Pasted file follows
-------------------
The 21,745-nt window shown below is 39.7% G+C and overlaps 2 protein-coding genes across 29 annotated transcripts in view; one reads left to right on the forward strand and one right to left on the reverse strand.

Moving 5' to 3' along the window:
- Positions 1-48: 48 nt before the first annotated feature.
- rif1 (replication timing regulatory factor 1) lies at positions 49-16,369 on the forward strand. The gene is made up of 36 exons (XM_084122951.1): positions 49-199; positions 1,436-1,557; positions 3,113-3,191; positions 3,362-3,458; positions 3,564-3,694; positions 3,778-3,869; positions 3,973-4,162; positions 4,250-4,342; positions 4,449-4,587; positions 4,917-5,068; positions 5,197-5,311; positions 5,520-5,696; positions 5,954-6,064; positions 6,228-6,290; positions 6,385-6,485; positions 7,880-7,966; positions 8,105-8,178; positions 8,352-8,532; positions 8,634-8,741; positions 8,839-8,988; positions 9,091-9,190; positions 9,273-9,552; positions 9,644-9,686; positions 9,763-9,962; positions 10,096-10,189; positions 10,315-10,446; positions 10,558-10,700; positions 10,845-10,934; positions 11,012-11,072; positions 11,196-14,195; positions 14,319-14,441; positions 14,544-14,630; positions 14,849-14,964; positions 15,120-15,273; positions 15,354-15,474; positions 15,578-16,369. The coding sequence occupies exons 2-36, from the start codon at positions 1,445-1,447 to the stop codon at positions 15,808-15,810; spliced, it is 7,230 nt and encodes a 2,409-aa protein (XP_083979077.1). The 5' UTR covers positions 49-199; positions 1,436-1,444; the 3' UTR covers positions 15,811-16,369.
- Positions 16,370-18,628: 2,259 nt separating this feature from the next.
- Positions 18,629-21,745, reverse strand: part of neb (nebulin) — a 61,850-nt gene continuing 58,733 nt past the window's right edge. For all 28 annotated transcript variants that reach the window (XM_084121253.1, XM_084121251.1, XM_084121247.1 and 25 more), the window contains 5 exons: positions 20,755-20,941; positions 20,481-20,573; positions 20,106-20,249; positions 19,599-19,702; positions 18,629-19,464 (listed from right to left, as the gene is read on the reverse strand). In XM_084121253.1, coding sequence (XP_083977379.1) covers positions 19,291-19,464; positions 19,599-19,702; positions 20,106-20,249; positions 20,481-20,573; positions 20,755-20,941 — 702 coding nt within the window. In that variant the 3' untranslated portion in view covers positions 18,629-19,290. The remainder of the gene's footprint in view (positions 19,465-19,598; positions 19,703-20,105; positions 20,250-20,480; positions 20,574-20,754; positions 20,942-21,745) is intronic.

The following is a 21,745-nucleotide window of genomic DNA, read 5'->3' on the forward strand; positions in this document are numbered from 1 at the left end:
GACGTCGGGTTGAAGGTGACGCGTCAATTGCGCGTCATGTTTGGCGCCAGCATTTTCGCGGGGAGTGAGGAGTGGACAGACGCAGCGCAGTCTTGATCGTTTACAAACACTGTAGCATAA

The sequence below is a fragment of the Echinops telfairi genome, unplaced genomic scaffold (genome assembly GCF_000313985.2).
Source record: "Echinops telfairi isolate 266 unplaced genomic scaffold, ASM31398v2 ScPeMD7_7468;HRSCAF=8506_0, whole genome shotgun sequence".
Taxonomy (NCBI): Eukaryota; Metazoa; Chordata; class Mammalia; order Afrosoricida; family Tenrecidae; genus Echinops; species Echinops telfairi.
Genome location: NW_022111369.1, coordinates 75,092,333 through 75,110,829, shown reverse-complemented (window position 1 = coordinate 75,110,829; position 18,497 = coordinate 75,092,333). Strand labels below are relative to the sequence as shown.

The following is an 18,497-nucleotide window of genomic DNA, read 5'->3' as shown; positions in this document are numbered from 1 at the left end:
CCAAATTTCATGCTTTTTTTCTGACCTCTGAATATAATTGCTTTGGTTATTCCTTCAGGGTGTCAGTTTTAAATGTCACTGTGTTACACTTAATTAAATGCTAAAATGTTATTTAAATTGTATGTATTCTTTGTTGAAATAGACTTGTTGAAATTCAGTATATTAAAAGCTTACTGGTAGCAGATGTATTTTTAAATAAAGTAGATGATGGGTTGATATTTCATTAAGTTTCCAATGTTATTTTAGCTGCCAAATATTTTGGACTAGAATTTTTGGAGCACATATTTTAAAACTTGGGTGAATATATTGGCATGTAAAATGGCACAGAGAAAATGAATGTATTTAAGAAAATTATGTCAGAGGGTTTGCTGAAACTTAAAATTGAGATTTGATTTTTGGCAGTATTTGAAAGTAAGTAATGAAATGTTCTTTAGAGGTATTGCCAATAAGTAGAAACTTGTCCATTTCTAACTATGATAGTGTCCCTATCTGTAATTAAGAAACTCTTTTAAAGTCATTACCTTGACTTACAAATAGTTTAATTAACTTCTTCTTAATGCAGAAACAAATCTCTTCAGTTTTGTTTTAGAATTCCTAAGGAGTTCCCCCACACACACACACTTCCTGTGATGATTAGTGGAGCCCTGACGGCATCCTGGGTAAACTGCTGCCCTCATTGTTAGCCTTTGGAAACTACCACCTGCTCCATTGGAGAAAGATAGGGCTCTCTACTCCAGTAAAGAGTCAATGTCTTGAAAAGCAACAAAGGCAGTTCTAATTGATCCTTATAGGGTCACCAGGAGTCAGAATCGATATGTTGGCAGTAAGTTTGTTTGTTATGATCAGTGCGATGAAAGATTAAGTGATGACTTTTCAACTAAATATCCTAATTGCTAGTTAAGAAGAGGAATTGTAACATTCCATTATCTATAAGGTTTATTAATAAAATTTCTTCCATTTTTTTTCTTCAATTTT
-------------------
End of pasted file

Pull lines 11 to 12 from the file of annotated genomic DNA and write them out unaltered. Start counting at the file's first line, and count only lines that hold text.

Taxonomy (NCBI): Eukaryota; Metazoa; Chordata; class Mammalia; order Afrosoricida; family Tenrecidae; genus Echinops; species Echinops telfairi.
Genome location: NW_022111369.1, coordinates 75,092,333 through 75,110,829, shown reverse-complemented (window position 1 = coordinate 75,110,829; position 18,497 = coordinate 75,092,333). Strand labels below are relative to the sequence as shown.